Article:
I had submitted a Twitter question that same morning covering the Altius proposal, but anticipated it may not get covered - so I phoned in as well. Just before I came on the air, host Randy Simms put my question to Mr Martin :
Mr Martin answered as follows:
" It was news to me...uh...in terms of where that came up, and, uh. So I tried to do some research into what's happening there...Let me say first off there is no Royalty Trust agreement with Altius. There is no offer of financing involved. There is nothing to that. We are doing traditional financing to this point."
Mr. Simms asks him:
"So Where does this story come from?"
"I think where this comes from, only speculating, but I look back to 2003 or so, I wasn't there (Nalcor) at the time...uh...But there had been a request for proposals that had been asked for to help develop the Lower Churchill. A couple had come in for the actual development and a couple came in for the financing arrangement. One, Altius, was involved in one of those with a royalty trust arrangement, they had suggested and there's another group, I forget who they were, uh, but both of those finance proposals were put aside, uh...and really it hasn't been looked at ever since...its not anywhere near what we are trying to achieve."
Later in my telephone conversation Martin adds:
"From the Altius perspective, um, Brad, I just have to say to you I had you know that came up, somebody mentioned it to me, there has been some, uh, what do you call, uh, blog, twitters stuff going on about that and I had to ask my people is there any, you know, what, what's been talked about here? As I mentioned earlier that was something I think happened previous. We haven't looked at it for five years, six years, its been put on the back shelf and I really wasn't aware of it, so to my knowledge, and, never will...This Altius thing, uh, I can tell you it's just not on my radar screen at all, coming out of nowhere."
Mr.Simms sums up with:
"I've never, I've never heard of it or seen it but that doesn't mean it doesn't exist. But you (Mr Martin) are saying you've never heard about it, you're saying?"
Mr Martin answers:
There you have it. Ed Martin at one point of the interview says he was unaware of the proposal to the point he had to ask staff about it. Then he states it was an old proposal from 2003 when he wasn't CEO of Nalcor. Then in his final answer to Randy he states he's never heard about it. Forget for a moment all the obvious contradictions in these statements. Take a look at the truth instead.
From the Government of Newfoundland and Labrador press release August 8, 2005: http://www.releases.gov.nl.ca/releases/2005/exec/0808n03.htm
"As we proceed with these proposals, we are also keeping our options open regarding the ownership structure for the development ranging from a 100 per cent NLH owned and led development, to a lease/franchise option, and a variety of equity partnership options,” added Mr. Dean MacDonald.
Ed Martin stated that he is excited to lead Newfoundland and Labrador Hydro at such a critical time in the province. “I am very pleased to have the opportunity to contribute to an organization that will work with the province in developing this tremendous hydro resource,” said Mr. Martin. “Today, we are narrowing down the field of proponents coming out of phase one of the EOI who we will be engaging as we consider our market and development arrangement options. In addition to the full development concept and financing submissions, the proposals involving services and products will remain on file for future consideration.”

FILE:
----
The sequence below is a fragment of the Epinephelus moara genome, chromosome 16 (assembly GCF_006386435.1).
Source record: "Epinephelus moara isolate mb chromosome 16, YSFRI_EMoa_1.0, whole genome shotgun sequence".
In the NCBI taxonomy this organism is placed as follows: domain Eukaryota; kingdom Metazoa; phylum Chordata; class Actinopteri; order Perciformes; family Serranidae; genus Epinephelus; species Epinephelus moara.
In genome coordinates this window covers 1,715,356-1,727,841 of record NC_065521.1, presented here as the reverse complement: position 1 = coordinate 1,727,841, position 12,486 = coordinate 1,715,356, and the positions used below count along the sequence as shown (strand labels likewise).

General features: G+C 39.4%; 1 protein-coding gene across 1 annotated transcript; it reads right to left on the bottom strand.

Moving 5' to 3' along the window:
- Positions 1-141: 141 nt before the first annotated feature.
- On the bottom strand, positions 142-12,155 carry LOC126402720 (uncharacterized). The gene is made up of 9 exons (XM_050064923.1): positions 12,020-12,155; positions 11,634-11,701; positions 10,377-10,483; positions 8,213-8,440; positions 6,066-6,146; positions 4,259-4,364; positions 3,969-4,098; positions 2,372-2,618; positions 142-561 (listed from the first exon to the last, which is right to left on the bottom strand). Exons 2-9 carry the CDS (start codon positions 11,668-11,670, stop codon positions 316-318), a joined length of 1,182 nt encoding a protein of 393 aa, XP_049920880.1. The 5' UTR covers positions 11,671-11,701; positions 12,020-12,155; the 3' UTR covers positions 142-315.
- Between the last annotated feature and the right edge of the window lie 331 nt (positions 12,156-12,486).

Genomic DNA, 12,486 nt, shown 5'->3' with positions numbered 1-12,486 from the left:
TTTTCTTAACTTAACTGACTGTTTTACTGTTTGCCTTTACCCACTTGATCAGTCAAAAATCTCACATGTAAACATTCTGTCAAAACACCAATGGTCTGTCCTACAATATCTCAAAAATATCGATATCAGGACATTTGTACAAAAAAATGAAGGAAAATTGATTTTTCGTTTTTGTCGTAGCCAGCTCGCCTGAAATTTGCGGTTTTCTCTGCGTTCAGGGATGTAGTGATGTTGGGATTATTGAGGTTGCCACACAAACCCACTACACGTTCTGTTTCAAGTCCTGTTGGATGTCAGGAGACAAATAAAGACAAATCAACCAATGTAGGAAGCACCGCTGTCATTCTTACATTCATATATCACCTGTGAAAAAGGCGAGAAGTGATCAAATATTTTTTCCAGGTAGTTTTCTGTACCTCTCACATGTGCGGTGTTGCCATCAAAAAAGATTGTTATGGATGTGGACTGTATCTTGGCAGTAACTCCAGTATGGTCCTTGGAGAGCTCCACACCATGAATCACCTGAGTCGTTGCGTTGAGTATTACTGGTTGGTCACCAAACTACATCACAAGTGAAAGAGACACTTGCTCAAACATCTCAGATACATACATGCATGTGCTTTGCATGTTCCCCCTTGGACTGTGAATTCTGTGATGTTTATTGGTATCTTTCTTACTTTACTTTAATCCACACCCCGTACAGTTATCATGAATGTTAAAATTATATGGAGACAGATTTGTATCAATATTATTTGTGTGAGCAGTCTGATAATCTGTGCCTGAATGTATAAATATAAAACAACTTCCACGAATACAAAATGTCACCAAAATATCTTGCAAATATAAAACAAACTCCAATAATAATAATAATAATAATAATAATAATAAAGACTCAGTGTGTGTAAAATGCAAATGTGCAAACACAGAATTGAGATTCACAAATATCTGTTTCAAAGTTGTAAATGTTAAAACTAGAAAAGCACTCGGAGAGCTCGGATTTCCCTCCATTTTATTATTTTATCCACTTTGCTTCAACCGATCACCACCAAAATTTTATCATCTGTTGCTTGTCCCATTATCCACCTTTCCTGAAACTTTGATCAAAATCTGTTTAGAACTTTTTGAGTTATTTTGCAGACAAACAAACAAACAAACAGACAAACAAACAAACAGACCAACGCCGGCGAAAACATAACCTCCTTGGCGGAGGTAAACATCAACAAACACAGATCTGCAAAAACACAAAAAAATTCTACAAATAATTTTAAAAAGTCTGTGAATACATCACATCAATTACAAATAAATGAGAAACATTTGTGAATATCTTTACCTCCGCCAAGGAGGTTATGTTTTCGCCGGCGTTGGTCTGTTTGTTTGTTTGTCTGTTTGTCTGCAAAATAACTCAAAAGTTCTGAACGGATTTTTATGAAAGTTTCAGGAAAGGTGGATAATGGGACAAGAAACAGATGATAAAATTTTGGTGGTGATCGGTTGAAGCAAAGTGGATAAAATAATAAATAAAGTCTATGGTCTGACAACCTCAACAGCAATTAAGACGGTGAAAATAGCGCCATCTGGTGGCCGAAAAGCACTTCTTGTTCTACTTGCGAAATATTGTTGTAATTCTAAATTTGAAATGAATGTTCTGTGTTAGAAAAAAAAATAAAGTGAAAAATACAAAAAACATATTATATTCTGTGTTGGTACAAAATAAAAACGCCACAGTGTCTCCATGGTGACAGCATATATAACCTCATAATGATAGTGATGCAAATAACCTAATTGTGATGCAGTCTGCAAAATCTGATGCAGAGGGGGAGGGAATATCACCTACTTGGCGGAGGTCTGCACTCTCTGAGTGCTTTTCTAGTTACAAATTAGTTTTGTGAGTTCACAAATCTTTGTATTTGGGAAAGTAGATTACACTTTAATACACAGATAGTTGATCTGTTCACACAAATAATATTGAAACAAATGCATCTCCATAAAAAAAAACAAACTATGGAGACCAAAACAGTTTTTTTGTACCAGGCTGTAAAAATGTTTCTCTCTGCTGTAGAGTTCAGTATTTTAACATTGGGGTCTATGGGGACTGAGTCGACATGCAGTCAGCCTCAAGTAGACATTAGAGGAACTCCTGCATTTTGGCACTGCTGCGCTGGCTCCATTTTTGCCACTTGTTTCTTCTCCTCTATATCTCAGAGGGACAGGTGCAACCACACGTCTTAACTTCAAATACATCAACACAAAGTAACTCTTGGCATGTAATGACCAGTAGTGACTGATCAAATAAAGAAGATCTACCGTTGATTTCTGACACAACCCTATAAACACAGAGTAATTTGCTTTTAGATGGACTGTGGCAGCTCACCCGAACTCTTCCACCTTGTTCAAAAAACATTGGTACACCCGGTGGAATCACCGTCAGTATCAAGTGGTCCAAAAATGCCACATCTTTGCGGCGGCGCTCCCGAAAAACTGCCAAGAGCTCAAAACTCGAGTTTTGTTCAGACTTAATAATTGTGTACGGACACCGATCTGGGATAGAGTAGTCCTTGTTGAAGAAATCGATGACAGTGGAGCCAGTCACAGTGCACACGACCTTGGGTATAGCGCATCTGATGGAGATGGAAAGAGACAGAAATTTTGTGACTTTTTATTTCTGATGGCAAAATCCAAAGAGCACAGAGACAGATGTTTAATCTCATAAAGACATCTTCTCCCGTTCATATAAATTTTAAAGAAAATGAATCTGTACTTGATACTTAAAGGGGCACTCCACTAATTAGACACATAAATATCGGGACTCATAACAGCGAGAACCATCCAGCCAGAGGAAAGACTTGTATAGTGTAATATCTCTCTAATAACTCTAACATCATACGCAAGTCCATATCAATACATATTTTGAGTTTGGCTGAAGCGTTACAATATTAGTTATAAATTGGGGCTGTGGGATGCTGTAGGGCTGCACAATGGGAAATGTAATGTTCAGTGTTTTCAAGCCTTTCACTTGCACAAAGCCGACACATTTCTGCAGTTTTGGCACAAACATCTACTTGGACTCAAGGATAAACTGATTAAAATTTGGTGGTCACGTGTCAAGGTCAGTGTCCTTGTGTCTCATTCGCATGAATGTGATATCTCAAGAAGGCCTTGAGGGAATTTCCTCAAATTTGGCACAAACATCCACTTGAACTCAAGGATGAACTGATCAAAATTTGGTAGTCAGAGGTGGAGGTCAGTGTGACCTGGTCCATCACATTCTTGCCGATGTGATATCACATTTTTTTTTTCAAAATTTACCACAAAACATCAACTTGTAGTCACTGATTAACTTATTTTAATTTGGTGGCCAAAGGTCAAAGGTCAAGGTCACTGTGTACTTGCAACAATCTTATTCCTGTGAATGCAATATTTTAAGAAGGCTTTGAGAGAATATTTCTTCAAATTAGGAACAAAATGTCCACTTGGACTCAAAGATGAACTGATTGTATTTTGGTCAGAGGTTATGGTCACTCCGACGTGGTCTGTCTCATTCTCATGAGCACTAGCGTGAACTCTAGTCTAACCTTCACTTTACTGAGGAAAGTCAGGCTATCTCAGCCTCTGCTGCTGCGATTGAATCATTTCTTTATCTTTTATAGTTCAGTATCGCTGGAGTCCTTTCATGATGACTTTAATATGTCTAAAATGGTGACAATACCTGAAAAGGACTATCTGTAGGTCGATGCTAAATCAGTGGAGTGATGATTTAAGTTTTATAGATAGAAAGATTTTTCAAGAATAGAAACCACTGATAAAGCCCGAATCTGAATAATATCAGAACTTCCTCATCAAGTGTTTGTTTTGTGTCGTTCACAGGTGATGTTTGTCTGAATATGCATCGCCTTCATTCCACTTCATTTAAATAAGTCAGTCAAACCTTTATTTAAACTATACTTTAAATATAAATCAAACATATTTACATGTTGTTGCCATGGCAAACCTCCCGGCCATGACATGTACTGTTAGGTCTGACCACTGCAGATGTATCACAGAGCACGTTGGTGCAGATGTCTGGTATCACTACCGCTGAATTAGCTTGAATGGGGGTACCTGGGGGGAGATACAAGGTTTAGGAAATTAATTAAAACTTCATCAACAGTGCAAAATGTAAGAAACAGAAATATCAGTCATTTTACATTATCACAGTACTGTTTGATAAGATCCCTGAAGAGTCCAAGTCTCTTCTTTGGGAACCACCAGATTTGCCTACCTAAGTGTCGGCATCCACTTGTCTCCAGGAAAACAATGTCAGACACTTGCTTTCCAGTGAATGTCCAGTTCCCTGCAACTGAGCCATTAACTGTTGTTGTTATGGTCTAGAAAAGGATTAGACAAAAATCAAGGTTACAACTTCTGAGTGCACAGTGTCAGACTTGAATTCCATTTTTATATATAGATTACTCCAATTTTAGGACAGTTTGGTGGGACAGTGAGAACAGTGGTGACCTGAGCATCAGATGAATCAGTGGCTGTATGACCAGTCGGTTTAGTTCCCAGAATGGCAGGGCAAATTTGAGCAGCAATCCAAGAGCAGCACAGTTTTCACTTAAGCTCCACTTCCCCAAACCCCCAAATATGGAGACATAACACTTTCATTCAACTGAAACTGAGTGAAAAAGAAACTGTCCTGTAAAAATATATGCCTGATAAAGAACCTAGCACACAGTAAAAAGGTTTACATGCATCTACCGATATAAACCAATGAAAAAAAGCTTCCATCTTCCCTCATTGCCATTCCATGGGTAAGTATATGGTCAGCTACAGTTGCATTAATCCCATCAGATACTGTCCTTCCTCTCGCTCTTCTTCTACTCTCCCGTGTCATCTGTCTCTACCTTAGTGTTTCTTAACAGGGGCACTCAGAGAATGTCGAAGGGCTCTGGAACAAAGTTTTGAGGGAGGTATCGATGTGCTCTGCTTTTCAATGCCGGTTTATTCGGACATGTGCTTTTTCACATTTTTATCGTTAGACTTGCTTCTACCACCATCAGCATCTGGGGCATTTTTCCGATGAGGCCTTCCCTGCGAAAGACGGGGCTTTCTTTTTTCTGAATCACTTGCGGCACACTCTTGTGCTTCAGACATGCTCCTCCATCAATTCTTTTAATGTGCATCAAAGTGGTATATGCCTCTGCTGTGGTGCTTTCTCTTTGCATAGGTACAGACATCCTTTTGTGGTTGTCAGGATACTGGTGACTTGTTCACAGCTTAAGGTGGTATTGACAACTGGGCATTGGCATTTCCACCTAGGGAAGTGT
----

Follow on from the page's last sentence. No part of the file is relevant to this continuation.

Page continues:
"Finally, an innovative financing option in the form of a royalty trust has been proposed by Altius. This concept will be explored later in the process."
A few things are evident from the press release. Firstly, Ed Martin was head of Nalcor when the decision was made to push Altius's proposal through to the next level. Secondly, he was obviously familiar with it, and referenced the financing options in his quote. Third, the royalty trust proposal was given a distinct nod from the other submissions, and specifically referenced: "...This concept will be explored later in the process." Finally, it is all but obvious that Mr. Martin did not hear about the Altius proposal from "bloggers and twitterers."
In fact, Mr Martin's comments regarding the Altius proposal were false - a lie. Not only were they a lie, he framed the entire idea as something coming from bloggers and twitters. In essence, he mislead the listening public and tried to turn the entire Altius proposal into some sort of flight of fancy, misguided attempt of bloggers to muddy the waters. The problem with Mr. Martin lying about his knowledge of the proposal is it casts even more doubt on the credibility of his word in regard to the rest of the mostly behind closed doors planning on Muskrat Falls. If he is going to lie about one issue in public, without hesitation, what else could he be misrepresenting? As a public servant, is he not duty bound to answer questions truthfully? The public are shareholders after all in Nalcor, and they will be the ones who have to pay the enormous cost of this potential project.
Mr. Martin goes on to say that the financing portion of the project will be put out to tender. He doesn't say what the specifications of the tender will be. Will there be a Newfoundland requirement in the financing? We just don't know. What I do know, as of my two short questions to Mr. Martin, that Nalcor is prepared to deceive. It is prepared to put out half truths, slanted/stacked requirements, anything to push Muskrat Falls to fruition. Apparently that now includes the very head of Nalcor misleading the public on the airwaves of this province.
Here's the entire Ed Martin show on VOCM - my conversation with Mr Martin starts around the 1:20 mark http://youtu.be/-hIG7ACho-Q